Despite the severe shortage of food, shelter, and money, the postwar period of the 1920s was a time of intense creative activity in the new Soviet Union. The revolution had killed the past, and artists were seeking radical new means of creative expression. The innovations Eisenstein brought to cinematic art were very much a product of his being an artist in the heady, idealistic first days of the revolution when the Soviet Union, for a short time, encouraged its artists to create original and vital new art forms in the service of the new society.
Lenin pronounced the cinema the most influential of all the arts. Film, he believed, should do more than entertain: the powerful picture language of the new medium could instruct the illiterate masses in the history and theory of socialism. Moving pictures, moreover, could be used to mold and reinforce the values of the people so that the Bolshevik revolution would prosper. On August 27, 1919, Lenin nationalized the film industry, and established state film workshops to undertake a systematic, theoretical study of film art. The goal of these workshops was to determine the best methods for shaping the film medium into a powerful tool of instruction and propaganda.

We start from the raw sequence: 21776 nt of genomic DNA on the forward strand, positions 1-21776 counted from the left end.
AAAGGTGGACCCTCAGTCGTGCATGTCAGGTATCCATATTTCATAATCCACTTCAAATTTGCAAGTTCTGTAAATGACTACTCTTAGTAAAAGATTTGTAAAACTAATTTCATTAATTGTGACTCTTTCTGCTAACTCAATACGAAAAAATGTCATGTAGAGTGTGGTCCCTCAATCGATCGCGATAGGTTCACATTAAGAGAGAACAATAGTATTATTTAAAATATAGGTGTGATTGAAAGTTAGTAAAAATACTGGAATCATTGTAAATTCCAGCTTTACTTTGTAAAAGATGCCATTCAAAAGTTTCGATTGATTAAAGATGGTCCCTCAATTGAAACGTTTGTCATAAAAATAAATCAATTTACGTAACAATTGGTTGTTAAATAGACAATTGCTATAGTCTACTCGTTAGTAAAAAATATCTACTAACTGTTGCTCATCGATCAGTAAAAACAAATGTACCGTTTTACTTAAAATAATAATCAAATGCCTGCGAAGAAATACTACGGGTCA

As they began to study film systematically in these workshops, Soviet film pioneers were deeply impressed by the emotional effects generated by D. W. Griffith's narrative techniques—his use of the close-up, his innovative camera movements, and the way he changed camera angles. They were especially excited by his crosscutting and editing rhythms. The Soviet pioneers were influenced most by Griffith's Intolerance (1919), the next film Griffith made after The Birth of a Nation. "All that is best in the Soviet film," Eisenstein later acknowledged, "has its origins in Intolerance."4 On the foundation of Griffith's achievement, Soviet filmmakers sought to establish general principles about film art which they could apply to their project of creating powerful political propaganda that would entertain, inspire, and instruct the masses.
The most influential of the state-run film schools was Lev Kuleshov's workshop. Kuleshov conducted experiments which seemed to prove that film art did not begin when the cameraman photographed an action (enframed the image) but when the individual shots took on new meanings as they were arranged in editing. A famous Kuleshov experiment, for example, purported to prove that it was the editing or arrangement of shots that creates meaning in the mind of the spectator, above and beyond the meaning of the content of each individual shot. In the experiment, a close-up of the prerevolutionary cinema matinee idol Mosjukhin was juxtaposed in turn with shots of a plate of soup on the table, a coffin containing a dead woman, and a little girl playing with a toy bear. According to an account by the Soviet director V. I. Pudovkin, who attended Kuleshov's workshop, "When we showed the three combinations to an audience which had not been let into the secret the result was terrific. The public raved about the acting of the artist. They pointed out the heavy pensiveness of his mood over the forgotten soup, were touched and moved by the deep sorrow with which he looked on the dead woman, and admired the light, happy smile with which he surveyed the girl at play. But we knew that in all three cases the face was exactly the same."5